Hands On With Samsung's Dual-Display Cameras

There is no lower form of photography than the arm-out self-portrait, but we all do it anyway. For what that's worth, Samsung's TL220 and TL225 make shooting your Facebook profile shot a little easier.

Ignoring the screen for a second, the TL22x cameras are a decent get for the price, with 720p video recording, haptic touchscreens (though the interface isn't terribly intuitive or responsive), and a full range of expected features for a midrange point-and-shoot. The only noticeable differences between the TL220 and TL225, which will ship at $US299 and $US349, respectively, are the 225's aluminium body, larger screen and HDMI output. But anyway, the screen's the thing people are curious about here, so here you go.

As you can see, it's there. When the camera is off, you can't see it—it goes black, and sits flush and invisible against an equally black camera face, at least on the test unit I saw. You turn it on with a direct tap of the finger, which I repeatedly had trouble getting to register, though I was told that was due to the fact that my test unit was a preproduction model. I'll trust Sammy on this one, but a simple toggle button would've done fine.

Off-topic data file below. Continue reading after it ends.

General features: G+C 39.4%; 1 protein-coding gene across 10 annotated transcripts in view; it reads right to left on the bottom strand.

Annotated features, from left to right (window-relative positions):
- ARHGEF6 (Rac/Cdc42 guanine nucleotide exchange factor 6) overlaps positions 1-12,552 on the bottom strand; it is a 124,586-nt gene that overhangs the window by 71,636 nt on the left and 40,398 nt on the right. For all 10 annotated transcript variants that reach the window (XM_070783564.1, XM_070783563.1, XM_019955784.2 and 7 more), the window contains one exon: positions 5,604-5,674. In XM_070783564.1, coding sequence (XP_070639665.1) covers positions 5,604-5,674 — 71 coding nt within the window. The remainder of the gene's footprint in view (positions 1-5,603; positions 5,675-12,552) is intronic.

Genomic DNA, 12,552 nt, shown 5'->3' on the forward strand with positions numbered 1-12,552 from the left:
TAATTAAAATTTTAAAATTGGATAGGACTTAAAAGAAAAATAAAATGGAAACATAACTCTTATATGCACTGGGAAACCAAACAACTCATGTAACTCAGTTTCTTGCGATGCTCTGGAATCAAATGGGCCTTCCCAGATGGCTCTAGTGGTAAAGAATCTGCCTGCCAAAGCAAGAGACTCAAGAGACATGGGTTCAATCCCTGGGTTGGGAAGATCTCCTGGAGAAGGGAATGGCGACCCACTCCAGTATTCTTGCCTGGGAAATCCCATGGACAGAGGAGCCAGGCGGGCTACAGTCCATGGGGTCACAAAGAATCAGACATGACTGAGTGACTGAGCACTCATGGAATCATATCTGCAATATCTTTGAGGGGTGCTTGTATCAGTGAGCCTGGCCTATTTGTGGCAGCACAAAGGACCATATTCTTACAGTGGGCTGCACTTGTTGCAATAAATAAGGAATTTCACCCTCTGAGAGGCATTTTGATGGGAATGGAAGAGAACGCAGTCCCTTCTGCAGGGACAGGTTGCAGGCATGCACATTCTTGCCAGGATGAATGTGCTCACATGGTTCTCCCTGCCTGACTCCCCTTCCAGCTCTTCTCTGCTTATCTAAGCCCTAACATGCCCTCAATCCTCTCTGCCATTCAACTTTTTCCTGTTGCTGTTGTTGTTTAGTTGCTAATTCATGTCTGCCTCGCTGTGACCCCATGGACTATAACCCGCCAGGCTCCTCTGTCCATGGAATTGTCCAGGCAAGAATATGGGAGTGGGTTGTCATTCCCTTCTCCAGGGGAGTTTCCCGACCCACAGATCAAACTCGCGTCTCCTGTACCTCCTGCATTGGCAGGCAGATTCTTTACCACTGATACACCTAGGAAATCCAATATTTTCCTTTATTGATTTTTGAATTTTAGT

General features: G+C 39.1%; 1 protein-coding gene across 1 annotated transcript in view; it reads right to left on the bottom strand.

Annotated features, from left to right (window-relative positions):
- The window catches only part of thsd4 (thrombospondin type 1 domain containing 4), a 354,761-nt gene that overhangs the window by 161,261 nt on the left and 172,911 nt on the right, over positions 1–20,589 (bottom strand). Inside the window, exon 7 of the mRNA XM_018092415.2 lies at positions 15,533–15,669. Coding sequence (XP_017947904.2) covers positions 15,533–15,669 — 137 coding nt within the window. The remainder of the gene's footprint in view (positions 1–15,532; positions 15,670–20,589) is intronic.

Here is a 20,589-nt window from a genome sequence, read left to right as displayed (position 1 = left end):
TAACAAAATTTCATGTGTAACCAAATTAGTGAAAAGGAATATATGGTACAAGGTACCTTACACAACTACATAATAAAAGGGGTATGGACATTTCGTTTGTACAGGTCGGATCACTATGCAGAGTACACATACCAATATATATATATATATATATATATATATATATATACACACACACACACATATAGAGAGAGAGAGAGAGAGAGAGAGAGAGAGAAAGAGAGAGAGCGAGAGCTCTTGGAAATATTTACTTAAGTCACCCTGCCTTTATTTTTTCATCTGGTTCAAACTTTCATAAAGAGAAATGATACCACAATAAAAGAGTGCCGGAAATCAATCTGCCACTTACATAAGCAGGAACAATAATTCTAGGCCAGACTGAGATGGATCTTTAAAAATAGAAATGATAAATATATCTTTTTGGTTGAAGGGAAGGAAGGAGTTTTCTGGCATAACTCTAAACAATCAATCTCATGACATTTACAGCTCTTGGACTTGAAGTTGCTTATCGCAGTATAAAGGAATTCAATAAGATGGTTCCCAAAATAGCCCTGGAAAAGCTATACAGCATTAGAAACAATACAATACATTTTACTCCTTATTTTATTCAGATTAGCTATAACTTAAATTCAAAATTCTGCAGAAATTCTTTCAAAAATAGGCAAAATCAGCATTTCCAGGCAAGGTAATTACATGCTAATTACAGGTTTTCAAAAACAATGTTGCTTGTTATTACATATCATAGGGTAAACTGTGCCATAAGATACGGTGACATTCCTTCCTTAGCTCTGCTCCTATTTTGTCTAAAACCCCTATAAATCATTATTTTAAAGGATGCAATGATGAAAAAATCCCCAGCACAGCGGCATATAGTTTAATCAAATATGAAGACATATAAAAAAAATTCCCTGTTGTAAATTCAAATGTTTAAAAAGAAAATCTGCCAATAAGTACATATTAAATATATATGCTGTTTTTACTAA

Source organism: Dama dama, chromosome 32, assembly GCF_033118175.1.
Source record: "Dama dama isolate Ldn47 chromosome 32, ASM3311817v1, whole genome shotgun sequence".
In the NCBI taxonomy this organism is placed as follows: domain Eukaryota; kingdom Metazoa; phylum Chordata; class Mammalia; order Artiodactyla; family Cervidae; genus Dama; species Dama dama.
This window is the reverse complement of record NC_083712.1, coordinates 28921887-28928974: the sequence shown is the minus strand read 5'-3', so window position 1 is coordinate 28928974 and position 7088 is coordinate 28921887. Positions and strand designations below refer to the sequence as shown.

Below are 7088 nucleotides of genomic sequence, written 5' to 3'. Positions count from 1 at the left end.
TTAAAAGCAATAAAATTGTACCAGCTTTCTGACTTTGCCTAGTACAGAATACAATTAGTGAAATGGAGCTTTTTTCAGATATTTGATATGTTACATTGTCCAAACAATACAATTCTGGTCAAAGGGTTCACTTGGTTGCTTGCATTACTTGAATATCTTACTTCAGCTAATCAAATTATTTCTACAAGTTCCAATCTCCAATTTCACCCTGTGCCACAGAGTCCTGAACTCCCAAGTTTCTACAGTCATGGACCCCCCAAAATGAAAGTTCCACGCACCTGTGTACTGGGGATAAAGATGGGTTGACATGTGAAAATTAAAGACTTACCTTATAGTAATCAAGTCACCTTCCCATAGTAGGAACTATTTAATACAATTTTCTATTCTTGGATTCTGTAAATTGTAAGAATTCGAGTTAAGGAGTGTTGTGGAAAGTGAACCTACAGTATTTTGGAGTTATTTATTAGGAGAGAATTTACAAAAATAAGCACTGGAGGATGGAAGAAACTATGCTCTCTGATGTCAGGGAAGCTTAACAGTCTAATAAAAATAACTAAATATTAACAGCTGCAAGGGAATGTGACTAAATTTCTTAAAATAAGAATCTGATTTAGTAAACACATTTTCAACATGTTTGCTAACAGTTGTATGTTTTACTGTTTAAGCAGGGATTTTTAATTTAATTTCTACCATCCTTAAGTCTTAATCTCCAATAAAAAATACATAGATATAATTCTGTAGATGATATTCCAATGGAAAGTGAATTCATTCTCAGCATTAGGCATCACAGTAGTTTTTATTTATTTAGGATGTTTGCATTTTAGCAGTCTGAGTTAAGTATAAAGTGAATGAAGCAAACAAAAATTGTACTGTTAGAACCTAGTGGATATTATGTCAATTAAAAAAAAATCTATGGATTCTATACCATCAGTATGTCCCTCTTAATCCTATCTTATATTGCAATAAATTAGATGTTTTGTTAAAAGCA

The screen isn't just for self-shooting, although it manages that just fine. It'll also show playful images to get children's and/or idiots' attention. In the case of the default clown animation, "playful" means "disconcerting", a fact which isn't helped by how difficult it is to navigate the menus to make him go away. No worries though: You'll be able to download more animations from Samsung's website, apparently.

Another simple function is a countdown timer, which gives you a numerical countdown to timed shots, letting you know exactly when to mug for tripod group shots.

At any rate, your first intuition was probably correct: front-facing LCDs are somewhat gimmicky, but they do what they say, making life easier for the internet-popular or extremely lonely. The catch would've been that the features prices the cameras out of mainstream accessibility, but it doesn't. So hey, why not? (This, I think, was Samsung's design mantra here.) [Samsung]

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